The Limits of Financial Globalization



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    • *Reese Chair in Banking and Monetary Economics at the Ohio State University and Research Associate at the NBER. I am grateful to Warren Bailey, Steve Buser, Henrik Cronqvist, Harry DeAngelo, Linda DeAngelo, Craig Doidge, Vihang Errunza, Mara Faccio, Rudi Fahlenbrach, Eugene Fama, Peter Henry, David Hirshleifer, Steve Kaplan, Andrew Karolyi, Ravi Kumar, Anil Makhija, John Persons, Patricia Reagan, Andrei Shleifer, Frank Warnock, Ingrid Werner, Randy Westerfield, Rohan Williamson, Ishay Yafeh, and Luigi Zingales for comments and discussions. I also thank Kuan-Hui Lee and Carrie Pan for research assistance and Sandra Sizer for editorial assistance.

  • This is the text of my presidential address delivered to the membership of the American Finance Association in Philadelphia on January 8, 2005.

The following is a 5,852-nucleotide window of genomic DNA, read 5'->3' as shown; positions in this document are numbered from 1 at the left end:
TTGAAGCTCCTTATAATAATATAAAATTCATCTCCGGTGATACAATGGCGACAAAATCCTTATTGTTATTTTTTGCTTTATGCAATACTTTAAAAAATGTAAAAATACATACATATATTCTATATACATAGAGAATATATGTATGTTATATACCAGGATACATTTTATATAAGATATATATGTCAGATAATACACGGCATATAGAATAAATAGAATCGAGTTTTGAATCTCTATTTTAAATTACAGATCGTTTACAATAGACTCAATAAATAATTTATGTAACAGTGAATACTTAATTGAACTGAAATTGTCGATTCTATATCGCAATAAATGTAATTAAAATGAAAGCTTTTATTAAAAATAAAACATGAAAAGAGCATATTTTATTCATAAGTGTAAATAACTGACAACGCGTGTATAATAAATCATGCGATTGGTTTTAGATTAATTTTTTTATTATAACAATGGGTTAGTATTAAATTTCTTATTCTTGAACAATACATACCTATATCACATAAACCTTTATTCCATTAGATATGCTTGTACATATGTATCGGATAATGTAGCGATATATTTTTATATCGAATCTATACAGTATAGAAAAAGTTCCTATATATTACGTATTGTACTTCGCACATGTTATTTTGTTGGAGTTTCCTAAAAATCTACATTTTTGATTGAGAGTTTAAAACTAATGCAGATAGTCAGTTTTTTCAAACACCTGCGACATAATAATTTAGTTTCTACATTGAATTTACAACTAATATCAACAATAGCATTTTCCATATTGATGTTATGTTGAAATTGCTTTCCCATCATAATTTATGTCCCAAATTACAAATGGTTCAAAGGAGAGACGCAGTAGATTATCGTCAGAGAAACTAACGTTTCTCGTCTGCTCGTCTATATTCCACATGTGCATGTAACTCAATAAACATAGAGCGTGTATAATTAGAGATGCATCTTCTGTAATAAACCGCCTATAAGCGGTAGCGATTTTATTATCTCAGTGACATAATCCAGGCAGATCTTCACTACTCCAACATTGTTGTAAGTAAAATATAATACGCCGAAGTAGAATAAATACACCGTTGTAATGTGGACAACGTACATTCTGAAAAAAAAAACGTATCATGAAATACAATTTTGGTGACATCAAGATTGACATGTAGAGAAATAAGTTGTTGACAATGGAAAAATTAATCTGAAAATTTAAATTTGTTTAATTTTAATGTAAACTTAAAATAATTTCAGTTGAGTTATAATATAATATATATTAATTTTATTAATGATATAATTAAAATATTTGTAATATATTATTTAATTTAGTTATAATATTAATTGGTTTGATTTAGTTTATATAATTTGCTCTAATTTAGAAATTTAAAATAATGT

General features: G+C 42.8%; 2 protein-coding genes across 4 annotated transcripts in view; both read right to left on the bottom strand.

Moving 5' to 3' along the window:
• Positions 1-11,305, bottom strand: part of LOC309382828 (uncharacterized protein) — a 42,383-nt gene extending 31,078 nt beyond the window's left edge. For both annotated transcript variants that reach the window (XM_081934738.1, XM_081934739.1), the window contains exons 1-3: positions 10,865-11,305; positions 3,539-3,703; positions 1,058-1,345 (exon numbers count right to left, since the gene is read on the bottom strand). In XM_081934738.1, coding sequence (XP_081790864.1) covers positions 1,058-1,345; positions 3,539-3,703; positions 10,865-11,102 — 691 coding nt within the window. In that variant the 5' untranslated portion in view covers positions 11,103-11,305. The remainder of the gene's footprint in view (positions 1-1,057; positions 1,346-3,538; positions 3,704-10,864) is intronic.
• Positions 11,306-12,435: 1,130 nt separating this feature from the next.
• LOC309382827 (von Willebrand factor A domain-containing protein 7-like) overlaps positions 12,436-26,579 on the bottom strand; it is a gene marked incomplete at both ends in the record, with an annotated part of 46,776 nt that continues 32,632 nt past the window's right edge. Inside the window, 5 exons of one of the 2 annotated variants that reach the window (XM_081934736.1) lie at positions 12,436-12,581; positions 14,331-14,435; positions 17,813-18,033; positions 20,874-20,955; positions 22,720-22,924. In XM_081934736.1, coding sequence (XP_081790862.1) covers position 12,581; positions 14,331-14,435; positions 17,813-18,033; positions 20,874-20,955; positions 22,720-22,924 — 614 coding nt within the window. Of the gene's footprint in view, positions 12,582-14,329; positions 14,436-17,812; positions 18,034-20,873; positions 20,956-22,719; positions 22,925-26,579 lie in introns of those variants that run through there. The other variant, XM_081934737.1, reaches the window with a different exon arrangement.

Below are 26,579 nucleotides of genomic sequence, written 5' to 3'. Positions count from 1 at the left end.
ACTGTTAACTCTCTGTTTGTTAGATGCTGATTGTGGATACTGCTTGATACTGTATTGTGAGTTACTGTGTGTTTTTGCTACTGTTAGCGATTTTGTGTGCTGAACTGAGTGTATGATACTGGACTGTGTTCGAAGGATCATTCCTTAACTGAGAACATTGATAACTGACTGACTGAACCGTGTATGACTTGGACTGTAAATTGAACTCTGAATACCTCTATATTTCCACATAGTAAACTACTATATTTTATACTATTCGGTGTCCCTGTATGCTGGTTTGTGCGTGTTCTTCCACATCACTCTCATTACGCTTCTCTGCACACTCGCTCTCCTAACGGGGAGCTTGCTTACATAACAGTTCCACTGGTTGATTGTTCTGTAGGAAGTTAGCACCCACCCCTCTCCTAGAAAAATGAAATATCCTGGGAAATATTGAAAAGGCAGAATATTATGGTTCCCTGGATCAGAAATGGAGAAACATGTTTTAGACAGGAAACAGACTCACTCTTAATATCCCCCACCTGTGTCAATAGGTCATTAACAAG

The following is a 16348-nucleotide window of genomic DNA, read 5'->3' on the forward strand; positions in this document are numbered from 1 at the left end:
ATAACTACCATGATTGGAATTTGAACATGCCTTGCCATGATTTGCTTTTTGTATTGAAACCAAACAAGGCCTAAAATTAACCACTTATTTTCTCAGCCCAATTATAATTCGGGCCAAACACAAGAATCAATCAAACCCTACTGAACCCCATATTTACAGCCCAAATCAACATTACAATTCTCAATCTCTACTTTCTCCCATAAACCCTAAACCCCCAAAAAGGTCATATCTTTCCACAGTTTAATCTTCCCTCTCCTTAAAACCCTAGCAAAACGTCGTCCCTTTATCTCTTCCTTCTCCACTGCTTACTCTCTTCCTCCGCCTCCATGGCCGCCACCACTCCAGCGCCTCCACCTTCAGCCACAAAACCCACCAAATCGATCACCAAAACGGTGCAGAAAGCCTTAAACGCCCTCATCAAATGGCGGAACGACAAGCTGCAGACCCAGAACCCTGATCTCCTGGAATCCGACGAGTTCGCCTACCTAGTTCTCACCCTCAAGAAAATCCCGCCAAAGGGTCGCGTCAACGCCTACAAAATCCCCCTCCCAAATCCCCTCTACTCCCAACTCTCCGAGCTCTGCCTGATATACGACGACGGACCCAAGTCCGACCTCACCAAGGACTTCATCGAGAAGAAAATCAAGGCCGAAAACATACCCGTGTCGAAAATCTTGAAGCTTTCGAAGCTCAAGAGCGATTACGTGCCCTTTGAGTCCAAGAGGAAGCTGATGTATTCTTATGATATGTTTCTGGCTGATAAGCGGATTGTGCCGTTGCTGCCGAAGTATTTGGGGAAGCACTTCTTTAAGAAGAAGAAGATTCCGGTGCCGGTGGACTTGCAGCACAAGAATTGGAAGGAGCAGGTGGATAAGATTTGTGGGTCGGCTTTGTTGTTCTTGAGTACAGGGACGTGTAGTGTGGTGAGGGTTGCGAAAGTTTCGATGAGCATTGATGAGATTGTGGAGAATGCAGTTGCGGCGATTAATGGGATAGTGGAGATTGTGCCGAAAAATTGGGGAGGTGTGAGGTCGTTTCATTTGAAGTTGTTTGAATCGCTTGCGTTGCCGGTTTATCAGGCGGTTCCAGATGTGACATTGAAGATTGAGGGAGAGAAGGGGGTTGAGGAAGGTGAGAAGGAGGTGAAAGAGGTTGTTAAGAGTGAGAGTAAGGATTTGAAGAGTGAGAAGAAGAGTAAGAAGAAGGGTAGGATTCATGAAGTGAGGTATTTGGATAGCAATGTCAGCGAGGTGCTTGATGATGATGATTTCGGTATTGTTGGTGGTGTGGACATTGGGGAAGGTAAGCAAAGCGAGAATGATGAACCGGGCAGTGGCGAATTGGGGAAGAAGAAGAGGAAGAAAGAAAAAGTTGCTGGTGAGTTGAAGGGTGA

Despite the dramatic reduction in explicit barriers to international investment activity over the last 60 years, the impact of financial globalization has been surprisingly limited. I argue that country attributes are still critical to financial decision-making because of “twin agency problems” that arise because rulers of sovereign states and corporate insiders pursue their own interests at the expense of outside investors. When these twin agency problems are significant, diffuse ownership is inefficient and corporate insiders must co-invest with other investors, retaining substantial equity. The resulting ownership concentration limits economic growth, financial development, and the ability of a country to take advantage of financial globalization.